Dorothy’s story is such a powerful one. She lost her husband at a young age, and is now a single mom to their beautiful little boy. Dorothy has such wise words to share about her experiences, and about what she is doing to create a happy home for her family. I am so grateful for her willingness to be vulnerable and talk about grief and sadness and loss. I really appreciate getting to see a bit of her every day life. Welcome, Dorothy.
My home is full of love and laughter, toys and dog hair, and memories waiting to be made. Like all parents, I am kept busy and energized by my four-year old son Joshua and our eight-year old dachshund mix Macy, the latter of whom was adopted shortly after my late husband Naphtali and I were engaged. She is the dog he always dreamed of and Macy is still here keeping me busy and being an affectionate friend to my son.
I met ‘Tali’ on eHarmony back in November 2011. He worked as a patent attorney and I work in talent management. We fell deeply in love quite quickly. Never in my life had I known a person who was so easy to spend time with.
In some ways, we shared very little in common; he had three graduate degrees from impressive schools, was an only child, his first language was Russian, he was Jewish. I grew up in Virginia, nothing impressive in the way of education, and I grew up going to Baptist church (and school). He spent time volunteering as a docent at the Udvar Hazy Center and I volunteered as an administrative member at the local fire department. He liked liquor and cigars. I liked seeing ballet and baking (he kept a gluten free diet which forced me to dig deep on that love of baking). He had a 14-year old daughter who lived in the UK with her mom.
I found in him someone who saw the world through the same lens as me. Maybe what felt so different about him was that he understood me, wholly and completely, in ways that no one else in the world ever has. There aren’t words that can explain how deeply impactful it is to be known and accepted. Experiencing life with him rocked my world, and suddenly all the things I said I never wanted (marriage, family) were exactly what I wanted with him!
Within a few months of dating, we were getting more serious about our future. I signed up for the Jewish Welcome Workshop at a local synagogue — it was a class that met weekly for nine months, and was part of my path to conversion. We ended up taking the course together, and that time helped build a foundation for our relationship — and eventually, our community — of support, openness, and understanding. Our wedding followed in July 2013. I couldn’t believe that I had found such happiness.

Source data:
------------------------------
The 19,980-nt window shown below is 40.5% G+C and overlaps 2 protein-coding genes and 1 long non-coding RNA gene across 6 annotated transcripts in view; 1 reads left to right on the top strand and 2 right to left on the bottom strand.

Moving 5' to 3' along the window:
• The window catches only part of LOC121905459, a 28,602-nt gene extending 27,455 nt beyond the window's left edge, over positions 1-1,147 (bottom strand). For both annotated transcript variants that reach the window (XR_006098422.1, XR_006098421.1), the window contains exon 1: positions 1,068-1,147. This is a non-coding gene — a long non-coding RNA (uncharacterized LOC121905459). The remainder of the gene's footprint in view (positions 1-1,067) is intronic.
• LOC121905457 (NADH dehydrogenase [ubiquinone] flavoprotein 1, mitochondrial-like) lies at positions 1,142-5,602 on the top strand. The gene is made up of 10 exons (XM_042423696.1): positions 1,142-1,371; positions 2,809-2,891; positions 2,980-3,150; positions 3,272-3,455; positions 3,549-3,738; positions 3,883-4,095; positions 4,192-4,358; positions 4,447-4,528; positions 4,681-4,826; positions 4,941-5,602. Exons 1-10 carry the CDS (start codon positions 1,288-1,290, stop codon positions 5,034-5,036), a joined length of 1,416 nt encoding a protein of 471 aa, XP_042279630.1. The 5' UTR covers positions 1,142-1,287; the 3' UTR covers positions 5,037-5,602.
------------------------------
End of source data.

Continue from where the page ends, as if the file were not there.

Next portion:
Having children together was important to us and we felt so lucky to get pregnant right away. While I was pregnant, my sweet husband started feeling ‘not quite himself’ and in my third trimester, we learned the devastating news that he had esophageal cancer, even though his oncologist frequently noted that he was “perfectly healthy” otherwise.
Tali, who was extremely smart, interesting, and remarkably funny, was over the moon when Joshua was born in July 2014. As a family, we were able to capture nine months together, every moment precious. Tali’s cancer grew and grew. He said that if he had to die, he’d die fighting and that he did. He tried everything — several chemo cocktails, immunotherapy, radiation, and sadly, nothing worked. He died in May 2015. His legacy is his zest for life, and our son certainly carries that on.
Our son is more fun than I could’ve ever imagined. He loves stuffed animals, Legos, and our dog. I hope he inherits his father’s self-confidence, affability, and a curiosity about the world that knows no bounds. Joshua already has plenty of strong opinions and loves to go on adventures. He and I have travelled together and shared amazing experiences in places like Amsterdam, Jamaica, Denver, Atlanta, and Boston. If somebody had told me before having him that a four-year old could be such a great travel companion, I wouldn’t have believed them.
We live in Potomac, Maryland, just a few miles outside of Washington, DC. Our townhouse community was built in the late 70s/early 80s and has a wonderful mix of ages and stages — some young families, some families with high school and college age children, and beyond. The day that Joshua and I moved in to the neighborhood three years ago, the moving truck left and minutes later I met my neighbor, Mary Alice — she had seen the truck so she came to knock on the door and introduce herself.
It’s a very welcoming, close-knit community, and I absolutely love it. The orthodox Jewish community is very strong here. There are three orthodox synagogues within walking distance, and it is very common to see families walking to and from temple on Saturdays.
Similar to cities like San Francisco and New York, Potomac’s housing prices are high, but professional salaries reflect that reality. Townhouses in this neighborhood sell for between $525k and $685k depending on inside/end unit and how updated it is. We are within walking distance of a nice shopping center with stores, restaurants, grocery, and the like. Plus, the community pool, playground and tennis courts are perfect for our family — you rarely feel the need to drive anywhere!